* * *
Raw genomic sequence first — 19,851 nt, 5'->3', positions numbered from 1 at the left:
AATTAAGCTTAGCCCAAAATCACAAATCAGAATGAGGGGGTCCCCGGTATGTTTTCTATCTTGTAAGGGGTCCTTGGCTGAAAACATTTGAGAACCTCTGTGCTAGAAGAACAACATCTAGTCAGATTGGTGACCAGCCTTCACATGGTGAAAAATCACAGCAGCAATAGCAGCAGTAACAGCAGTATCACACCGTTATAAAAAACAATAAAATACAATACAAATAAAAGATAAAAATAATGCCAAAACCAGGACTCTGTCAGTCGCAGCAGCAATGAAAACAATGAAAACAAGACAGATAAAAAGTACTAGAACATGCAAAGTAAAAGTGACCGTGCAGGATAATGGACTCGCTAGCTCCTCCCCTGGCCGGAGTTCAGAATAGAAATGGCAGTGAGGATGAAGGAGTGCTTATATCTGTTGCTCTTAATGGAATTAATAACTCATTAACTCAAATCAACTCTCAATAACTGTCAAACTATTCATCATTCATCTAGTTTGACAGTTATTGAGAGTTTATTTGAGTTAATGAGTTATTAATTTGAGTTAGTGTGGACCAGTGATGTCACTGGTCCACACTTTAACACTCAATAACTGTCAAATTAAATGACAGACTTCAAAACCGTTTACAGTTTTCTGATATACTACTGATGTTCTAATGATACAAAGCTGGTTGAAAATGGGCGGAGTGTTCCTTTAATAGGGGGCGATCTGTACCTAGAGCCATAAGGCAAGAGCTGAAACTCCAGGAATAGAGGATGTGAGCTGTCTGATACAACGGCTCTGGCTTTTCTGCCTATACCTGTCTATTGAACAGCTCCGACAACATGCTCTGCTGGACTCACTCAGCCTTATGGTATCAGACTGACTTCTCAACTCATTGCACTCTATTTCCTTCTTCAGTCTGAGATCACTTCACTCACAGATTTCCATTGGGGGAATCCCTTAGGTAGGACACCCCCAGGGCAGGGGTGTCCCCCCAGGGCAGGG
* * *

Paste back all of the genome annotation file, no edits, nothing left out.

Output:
Raw genomic sequence first — 19,851 nt, 5'->3', positions numbered from 1 at the left:
AATTAAGCTTAGCCCAAAATCACAAATCAGAATGAGGGGGTCCCCGGTATGTTTTCTATCTTGTAAGGGGTCCTTGGCTGAAAACATTTGAGAACCTCTGTGCTAGAAGAACAACATCTAGTCAGATTGGTGACCAGCCTTCACATGGTGAAAAATCACAGCAGCAATAGCAGCAGTAACAGCAGTATCACACCGTTATAAAAAACAATAAAATACAATACAAATAAAAGATAAAAATAATGCCAAAACCAGGACTCTGTCAGTCGCAGCAGCAATGAAAACAATGAAAACAAGACAGATAAAAAGTACTAGAACATGCAAAGTAAAAGTGACCGTGCAGGATAATGGACTCGCTAGCTCCTCCCCTGGCCGGAGTTCAGAATAGAAATGGCAGTGAGGATGAAGGAGTGCTTATATCTGTTGCTCTTAATGGAATTAATAACTCATTAACTCAAATCAACTCTCAATAACTGTCAAACTATTCATCATTCATCTAGTTTGACAGTTATTGAGAGTTTATTTGAGTTAATGAGTTATTAATTTGAGTTAGTGTGGACCAGTGATGTCACTGGTCCACACTTTAACACTCAATAACTGTCAAATTAAATGACAGACTTCAAAACCGTTTACAGTTTTCTGATATACTACTGATGTTCTAATGATACAAAGCTGGTTGAAAATGGGCGGAGTGTTCCTTTAATAGGGGGCGATCTGTACCTAGAGCCATAAGGCAAGAGCTGAAACTCCAGGAATAGAGGATGTGAGCTGTCTGATACAACGGCTCTGGCTTTTCTGCCTATACCTGTCTATTGAACAGCTCCGACAACATGCTCTGCTGGACTCACTCAGCCTTATGGTATCAGACTGACTTCTCAACTCATTGCACTCTATTTCCTTCTTCAGTCTGAGATCACTTCACTCACAGATTTCCATTGGGGGAATCCCTTAGGTAGGACACCCCCAGGGCAGGGGTGTCCCCCCAGGGCAGGG